Here Is A Great Issue for "Progressives." Somehow I Doubt They Will Run With It

From Daniel Griswold in the Washington Times:

President Obama and the other Group of 20 leaders delivered their obligatory warning against protectionism at last week's summit in Pittsburgh. But at home the U.S. president continues to conduct his own trade war, not only against imports from China and other developing countries, but against the most vulnerable of American consumers.

America's highest remaining trade barriers are aimed at products mostly grown and made by poor people abroad and disproportionately consumed by poor people at home. While industrial goods and luxury products typically enter under low or zero tariffs, the U.S. government imposes duties of 30 percent or more on food and lower-end clothing and shoes - staple goods that loom large in the budgets of poor families....

The tariff the president imposed on Chinese tires earlier this month was heavily biased against low-income American families. The affected tires typically cost $50 to $60 each, as compared with the unaffected tires that sell for $200 each. The result of the tariff will be an increase in lower-end tire prices of 20 percent to 30 percent. Low-income families struggling to keep their cars on the road will be forced to postpone replacing old and worn tires, putting their families at greater risk....

A few liberal Democrats still care, too. Edward Gresser of the Democratic Leadership Council has done more than anyone to expose the unfair, anti-poor bias of the U.S. tariff code.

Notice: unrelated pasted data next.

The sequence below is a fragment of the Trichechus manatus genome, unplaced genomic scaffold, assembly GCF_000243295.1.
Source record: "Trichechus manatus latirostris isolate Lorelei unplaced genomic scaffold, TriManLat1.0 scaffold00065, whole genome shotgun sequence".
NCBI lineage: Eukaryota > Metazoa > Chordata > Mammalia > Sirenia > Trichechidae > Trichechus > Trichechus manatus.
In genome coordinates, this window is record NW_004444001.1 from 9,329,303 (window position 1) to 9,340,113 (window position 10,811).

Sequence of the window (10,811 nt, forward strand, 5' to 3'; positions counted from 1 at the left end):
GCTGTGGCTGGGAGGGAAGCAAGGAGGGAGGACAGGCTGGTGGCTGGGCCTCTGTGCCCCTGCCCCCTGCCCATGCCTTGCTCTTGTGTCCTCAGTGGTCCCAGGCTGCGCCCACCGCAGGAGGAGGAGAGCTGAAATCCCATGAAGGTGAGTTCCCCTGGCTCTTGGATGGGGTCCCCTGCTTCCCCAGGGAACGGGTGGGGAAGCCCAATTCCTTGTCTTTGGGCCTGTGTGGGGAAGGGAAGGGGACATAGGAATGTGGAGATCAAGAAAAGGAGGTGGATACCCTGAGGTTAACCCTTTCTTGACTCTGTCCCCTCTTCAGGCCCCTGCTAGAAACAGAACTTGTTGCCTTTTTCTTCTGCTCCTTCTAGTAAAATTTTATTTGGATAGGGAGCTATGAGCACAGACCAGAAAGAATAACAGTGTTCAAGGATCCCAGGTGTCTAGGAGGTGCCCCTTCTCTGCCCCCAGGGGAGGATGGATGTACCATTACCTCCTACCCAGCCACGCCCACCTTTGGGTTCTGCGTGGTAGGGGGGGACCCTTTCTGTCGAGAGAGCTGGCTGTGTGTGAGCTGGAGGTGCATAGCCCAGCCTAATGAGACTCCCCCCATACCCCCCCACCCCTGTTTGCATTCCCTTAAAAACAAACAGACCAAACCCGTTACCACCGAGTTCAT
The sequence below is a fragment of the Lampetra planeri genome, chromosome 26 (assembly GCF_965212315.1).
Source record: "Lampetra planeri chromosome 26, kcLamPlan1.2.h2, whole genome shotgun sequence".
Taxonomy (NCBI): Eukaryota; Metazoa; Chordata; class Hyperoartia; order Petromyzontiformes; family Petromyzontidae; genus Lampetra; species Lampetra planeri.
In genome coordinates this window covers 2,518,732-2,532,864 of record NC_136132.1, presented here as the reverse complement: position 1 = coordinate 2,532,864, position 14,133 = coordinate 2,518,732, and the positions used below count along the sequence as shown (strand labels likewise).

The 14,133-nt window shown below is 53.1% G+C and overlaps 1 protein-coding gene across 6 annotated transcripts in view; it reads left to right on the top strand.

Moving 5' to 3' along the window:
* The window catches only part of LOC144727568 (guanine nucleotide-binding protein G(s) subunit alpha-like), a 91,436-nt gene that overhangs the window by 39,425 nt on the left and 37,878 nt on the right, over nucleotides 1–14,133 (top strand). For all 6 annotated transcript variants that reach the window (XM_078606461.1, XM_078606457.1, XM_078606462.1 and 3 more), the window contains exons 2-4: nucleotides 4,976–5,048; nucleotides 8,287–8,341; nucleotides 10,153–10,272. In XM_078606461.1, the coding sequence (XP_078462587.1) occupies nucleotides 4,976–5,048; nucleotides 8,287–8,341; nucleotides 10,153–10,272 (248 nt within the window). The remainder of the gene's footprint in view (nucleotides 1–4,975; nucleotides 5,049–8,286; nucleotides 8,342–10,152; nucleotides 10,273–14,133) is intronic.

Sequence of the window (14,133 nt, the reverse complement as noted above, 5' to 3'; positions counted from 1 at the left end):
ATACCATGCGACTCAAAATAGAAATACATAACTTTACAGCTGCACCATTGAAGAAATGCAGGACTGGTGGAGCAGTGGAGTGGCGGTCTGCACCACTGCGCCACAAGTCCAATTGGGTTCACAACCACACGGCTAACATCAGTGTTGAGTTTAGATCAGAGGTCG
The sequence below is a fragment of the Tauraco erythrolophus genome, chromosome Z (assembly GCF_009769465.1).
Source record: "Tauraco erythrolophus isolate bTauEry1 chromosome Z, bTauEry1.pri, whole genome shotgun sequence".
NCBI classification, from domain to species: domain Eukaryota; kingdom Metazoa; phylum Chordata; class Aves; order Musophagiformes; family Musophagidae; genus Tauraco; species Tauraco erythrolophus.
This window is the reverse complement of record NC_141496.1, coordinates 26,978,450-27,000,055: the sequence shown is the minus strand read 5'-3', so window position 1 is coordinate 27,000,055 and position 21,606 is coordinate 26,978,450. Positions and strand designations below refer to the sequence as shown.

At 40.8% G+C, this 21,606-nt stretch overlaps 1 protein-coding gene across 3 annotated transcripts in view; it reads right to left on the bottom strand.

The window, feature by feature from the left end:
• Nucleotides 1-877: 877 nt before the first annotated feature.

In his 2007 book "Freedom From Want: American Liberalism and the Global Economy," he calculated that a single mother earning $15,000 a year as a maid in a hotel will forfeit about a week's worth of her annual pay to the U.S. tariff system, while the hotel's $100,000-a-year manager will give up only two or three hours of pay.


  1. Anon:

    Cap and trade, cash for clunkers, chinese tire tariffs.

    The poor should not drive. It's for the good of Mother Earth.

  2. Fred from Canuckistan . . .:

    "Half the harm that is done in this world is due to people who want to feel important. They don't mean to do harm-- but the harm does not interest them. Or they do not see it, or they justify it because they are absorbed in the endless struggle to think well of themselves."

  3. Steve:

    I consider myself a "progressive" and I entirely agree with you about tariffs (and always have).

    There are very few reasons where I can see a tariff as being anything other than detrimental to all involved, and the impact of tariffs is, generally speaking, most strongly felt by lower income people (including sugar tariffs, which aren't mentioned above, but which you've mentioned previously). Aside from job-protectionism (which never works!), I can't see why anyone would ever support tariffs.

    Indeed, I can't think of an acceptable tariff at the moment; I can only think of economic sanctions (which, although ineffective, are at least economically "moral" when faced with regimes such as North Korea or Burma).

    As a "progressive" (and former commenter on issues, like London's congestion charge), I do rather enjoy subscribing to your blog (by RSS). We certainly don't see eye-to-eye on everything (in particular health care), but I do appreciate your viewpoint more than any conservative or libertarian I've ever encountered before.